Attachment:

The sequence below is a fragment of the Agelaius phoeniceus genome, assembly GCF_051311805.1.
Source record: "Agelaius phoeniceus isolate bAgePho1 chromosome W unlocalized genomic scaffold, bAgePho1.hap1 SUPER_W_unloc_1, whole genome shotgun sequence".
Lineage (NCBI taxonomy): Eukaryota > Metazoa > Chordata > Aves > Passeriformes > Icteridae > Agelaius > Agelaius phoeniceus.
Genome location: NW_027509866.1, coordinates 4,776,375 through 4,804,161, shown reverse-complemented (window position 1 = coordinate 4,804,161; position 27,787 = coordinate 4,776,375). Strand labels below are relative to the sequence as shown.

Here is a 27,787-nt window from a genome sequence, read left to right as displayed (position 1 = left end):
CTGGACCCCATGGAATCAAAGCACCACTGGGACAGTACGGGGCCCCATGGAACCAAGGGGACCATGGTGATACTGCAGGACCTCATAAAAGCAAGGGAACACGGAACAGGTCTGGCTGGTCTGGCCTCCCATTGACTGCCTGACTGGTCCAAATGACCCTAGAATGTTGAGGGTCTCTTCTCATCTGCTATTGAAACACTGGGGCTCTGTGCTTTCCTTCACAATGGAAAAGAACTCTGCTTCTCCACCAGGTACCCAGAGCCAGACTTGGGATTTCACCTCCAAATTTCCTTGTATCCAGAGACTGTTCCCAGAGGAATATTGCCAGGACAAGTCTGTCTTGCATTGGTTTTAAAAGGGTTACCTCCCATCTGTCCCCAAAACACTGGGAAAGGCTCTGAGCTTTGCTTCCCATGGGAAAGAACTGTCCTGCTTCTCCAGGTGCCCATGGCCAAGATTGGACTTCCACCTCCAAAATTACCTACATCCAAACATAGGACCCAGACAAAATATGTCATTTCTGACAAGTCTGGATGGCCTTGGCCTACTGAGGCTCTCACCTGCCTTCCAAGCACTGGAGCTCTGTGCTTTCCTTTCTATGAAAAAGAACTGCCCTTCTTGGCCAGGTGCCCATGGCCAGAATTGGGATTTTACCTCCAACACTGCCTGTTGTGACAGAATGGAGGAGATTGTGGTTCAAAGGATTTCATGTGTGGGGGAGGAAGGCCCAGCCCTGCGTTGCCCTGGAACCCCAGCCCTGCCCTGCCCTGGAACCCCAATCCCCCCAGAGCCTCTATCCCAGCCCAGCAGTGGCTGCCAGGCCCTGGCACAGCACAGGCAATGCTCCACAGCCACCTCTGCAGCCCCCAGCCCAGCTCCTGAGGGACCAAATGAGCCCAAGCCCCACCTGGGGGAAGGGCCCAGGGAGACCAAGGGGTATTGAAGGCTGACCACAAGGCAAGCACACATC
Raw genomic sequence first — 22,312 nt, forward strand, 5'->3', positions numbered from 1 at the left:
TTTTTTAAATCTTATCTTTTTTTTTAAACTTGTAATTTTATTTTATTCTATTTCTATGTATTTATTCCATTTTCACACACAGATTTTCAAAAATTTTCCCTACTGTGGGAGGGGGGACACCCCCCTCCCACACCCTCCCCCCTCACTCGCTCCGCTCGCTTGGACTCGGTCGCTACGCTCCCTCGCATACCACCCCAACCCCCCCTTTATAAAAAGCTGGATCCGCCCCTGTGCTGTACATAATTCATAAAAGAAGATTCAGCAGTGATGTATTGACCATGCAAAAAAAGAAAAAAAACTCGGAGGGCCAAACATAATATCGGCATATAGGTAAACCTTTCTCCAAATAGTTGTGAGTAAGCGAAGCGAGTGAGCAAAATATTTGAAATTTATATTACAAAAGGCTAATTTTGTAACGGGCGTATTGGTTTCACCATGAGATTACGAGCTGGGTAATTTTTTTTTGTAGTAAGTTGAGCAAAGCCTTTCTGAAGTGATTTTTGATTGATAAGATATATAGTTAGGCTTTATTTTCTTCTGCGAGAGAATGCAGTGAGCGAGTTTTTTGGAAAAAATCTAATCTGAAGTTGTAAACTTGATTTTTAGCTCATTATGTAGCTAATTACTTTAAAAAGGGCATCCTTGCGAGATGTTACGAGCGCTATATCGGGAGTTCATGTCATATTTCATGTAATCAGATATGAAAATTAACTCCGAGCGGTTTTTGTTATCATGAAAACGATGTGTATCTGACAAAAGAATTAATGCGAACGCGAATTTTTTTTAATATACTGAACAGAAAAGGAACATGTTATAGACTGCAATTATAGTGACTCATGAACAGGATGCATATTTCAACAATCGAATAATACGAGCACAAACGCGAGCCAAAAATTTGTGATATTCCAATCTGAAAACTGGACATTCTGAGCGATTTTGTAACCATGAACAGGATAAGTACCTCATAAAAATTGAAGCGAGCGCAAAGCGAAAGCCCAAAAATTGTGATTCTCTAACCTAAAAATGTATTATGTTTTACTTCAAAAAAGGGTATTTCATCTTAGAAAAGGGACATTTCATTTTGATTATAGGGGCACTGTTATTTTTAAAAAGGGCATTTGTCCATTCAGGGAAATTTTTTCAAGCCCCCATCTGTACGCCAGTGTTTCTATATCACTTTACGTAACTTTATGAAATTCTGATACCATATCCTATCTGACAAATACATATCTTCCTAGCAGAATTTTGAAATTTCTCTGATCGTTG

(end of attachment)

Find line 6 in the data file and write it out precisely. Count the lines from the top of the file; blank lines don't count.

CTGGACCCCATGGAATCAAAGCACCACTGGGACAGTACGGGGCCCCATGGAACCAAGGGGACCATGGTGATACTGCAGGACCTCATAAAAGCAAGGGAACACGGAACAGGTCTGGCTGGTCTGGCCTCCCATTGACTGCCTGACTGGTCCAAATGACCCTAGAATGTTGAGGGTCTCTTCTCATCTGCTATTGAAACACTGGGGCTCTGTGCTTTCCTTCACAATGGAAAAGAACTCTGCTTCTCCACCAGGTACCCAGAGCCAGACTTGGGATTTCACCTCCAAATTTCCTTGTATCCAGAGACTGTTCCCAGAGGAATATTGCCAGGACAAGTCTGTCTTGCATTGGTTTTAAAAGGGTTACCTCCCATCTGTCCCCAAAACACTGGGAAAGGCTCTGAGCTTTGCTTCCCATGGGAAAGAACTGTCCTGCTTCTCCAGGTGCCCATGGCCAAGATTGGACTTCCACCTCCAAAATTACCTACATCCAAACATAGGACCCAGACAAAATATGTCATTTCTGACAAGTCTGGATGGCCTTGGCCTACTGAGGCTCTCACCTGCCTTCCAAGCACTGGAGCTCTGTGCTTTCCTTTCTATGAAAAAGAACTGCCCTTCTTGGCCAGGTGCCCATGGCCAGAATTGGGATTTTACCTCCAACACTGCCTGTTGTGACAGAATGGAGGAGATTGTGGTTCAAAGGATTTCATGTGTGGGGGAGGAAGGCCCAGCCCTGCGTTGCCCTGGAACCCCAGCCCTGCCCTGCCCTGGAACCCCAATCCCCCCAGAGCCTCTATCCCAGCCCAGCAGTGGCTGCCAGGCCCTGGCACAGCACAGGCAATGCTCCACAGCCACCTCTGCAGCCCCCAGCCCAGCTCCTGAGGGACCAAATGAGCCCAAGCCCCACCTGGGGGAAGGGCCCAGGGAGACCAAGGGGTATTGAAGGCTGACCACAAGGCAAGCACACATC